The field of view of our patient was normal in both eyes, which ruled cloroquine maculopathy. The mfERG showed macular dysfunction only in the right eye and asymmetry is rare in drug toxicity. The results of the AGF and the rest of neurophysiological studies suggested an episode of retinal ischemia. The OCT image was reminiscent of a rare form of central serous chorioretinopathy, lupus5 choroidopathy, while microaneurysms in cuneiform distributions were more typical of hypertensive episodes.

Faced with a maculopathy in a patient with SLE treated with hydroxychloroquine, we must not forget that they are patients exposed to thrombotic events that can generate retinal confusion, so that additional tests may be necessary to make an adequate differential diagnosis, because without maculopathy there is no need for drug withdrawal, even to assess an increase in dosage.

Ethical disclosures

Protection of human and animal subjects. The authors declare that no experiments were performed on humans or animals for this investigation.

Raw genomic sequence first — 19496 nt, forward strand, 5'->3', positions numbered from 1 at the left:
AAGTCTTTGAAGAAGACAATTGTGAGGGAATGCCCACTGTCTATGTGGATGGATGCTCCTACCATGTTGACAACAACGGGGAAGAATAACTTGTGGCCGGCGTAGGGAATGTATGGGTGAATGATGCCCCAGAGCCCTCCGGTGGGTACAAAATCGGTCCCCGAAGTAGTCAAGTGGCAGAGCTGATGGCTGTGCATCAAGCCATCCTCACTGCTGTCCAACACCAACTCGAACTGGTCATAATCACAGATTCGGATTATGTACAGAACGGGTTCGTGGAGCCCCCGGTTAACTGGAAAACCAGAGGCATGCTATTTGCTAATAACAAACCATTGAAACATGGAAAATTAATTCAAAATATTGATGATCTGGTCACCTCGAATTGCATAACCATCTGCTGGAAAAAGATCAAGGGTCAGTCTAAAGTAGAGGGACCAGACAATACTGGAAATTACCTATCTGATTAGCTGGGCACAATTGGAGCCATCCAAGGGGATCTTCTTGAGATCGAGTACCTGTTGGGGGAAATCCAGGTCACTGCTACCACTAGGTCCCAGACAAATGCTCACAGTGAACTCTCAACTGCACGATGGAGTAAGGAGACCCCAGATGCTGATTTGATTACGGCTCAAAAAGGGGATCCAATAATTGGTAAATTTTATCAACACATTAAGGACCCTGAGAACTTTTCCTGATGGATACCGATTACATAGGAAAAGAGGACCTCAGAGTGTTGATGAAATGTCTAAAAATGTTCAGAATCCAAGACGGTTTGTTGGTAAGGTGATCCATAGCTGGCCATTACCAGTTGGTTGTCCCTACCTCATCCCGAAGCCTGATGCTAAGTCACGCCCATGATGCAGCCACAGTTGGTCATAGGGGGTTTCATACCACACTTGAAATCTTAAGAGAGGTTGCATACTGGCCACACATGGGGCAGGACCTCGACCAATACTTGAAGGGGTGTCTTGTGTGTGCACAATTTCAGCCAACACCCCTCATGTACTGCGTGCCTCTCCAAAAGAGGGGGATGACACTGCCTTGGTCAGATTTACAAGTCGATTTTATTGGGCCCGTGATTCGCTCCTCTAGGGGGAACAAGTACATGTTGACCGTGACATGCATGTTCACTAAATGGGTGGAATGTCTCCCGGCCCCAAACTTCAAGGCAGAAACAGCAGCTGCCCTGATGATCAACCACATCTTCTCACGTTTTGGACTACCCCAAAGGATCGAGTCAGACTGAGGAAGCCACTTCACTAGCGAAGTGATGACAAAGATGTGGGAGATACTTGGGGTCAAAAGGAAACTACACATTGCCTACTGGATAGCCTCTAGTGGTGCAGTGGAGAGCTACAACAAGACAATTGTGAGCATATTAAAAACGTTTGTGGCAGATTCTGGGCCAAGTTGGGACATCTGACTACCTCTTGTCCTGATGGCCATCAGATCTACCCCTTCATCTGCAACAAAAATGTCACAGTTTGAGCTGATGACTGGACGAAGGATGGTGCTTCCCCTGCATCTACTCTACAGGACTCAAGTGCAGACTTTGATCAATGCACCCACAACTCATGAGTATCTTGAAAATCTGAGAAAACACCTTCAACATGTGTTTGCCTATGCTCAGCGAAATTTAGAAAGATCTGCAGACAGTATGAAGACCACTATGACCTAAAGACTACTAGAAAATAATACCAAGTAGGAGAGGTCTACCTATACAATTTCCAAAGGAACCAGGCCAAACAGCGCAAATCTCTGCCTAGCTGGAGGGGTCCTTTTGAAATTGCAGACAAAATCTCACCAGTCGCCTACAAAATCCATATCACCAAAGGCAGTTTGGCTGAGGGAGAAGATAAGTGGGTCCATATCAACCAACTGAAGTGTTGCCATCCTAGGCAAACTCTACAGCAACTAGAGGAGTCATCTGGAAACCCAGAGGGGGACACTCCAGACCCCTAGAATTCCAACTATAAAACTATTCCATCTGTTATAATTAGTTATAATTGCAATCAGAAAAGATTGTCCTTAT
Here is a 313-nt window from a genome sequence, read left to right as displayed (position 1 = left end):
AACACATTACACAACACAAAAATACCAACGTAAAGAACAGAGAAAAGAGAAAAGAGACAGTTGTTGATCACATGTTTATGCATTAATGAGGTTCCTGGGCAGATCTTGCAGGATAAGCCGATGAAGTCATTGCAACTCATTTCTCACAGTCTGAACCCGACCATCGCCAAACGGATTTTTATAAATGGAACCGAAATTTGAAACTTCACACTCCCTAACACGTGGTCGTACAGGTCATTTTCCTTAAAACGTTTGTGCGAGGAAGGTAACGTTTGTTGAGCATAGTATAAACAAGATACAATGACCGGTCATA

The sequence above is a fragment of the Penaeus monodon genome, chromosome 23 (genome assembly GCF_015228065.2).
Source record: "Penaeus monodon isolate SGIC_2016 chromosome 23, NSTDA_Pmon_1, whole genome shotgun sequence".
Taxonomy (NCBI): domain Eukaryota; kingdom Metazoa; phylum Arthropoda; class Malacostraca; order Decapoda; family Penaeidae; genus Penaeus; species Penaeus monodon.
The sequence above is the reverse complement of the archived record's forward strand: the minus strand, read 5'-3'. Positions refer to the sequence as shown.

Confidentiality of Data. The authors declare that they have followed the protocols of their work centre on the publication of patient data and that all the patients included in the study have received sufficient information and have given their informed consent in writing to participate in that study.

Right to privacy and informed consent. The authors have obtained the informed consent of the patients and /or subjects mentioned in the article. The author for correspondence is in possession of this document.

Conflict of Interest

The authors have no disclosures to make.

References
[1]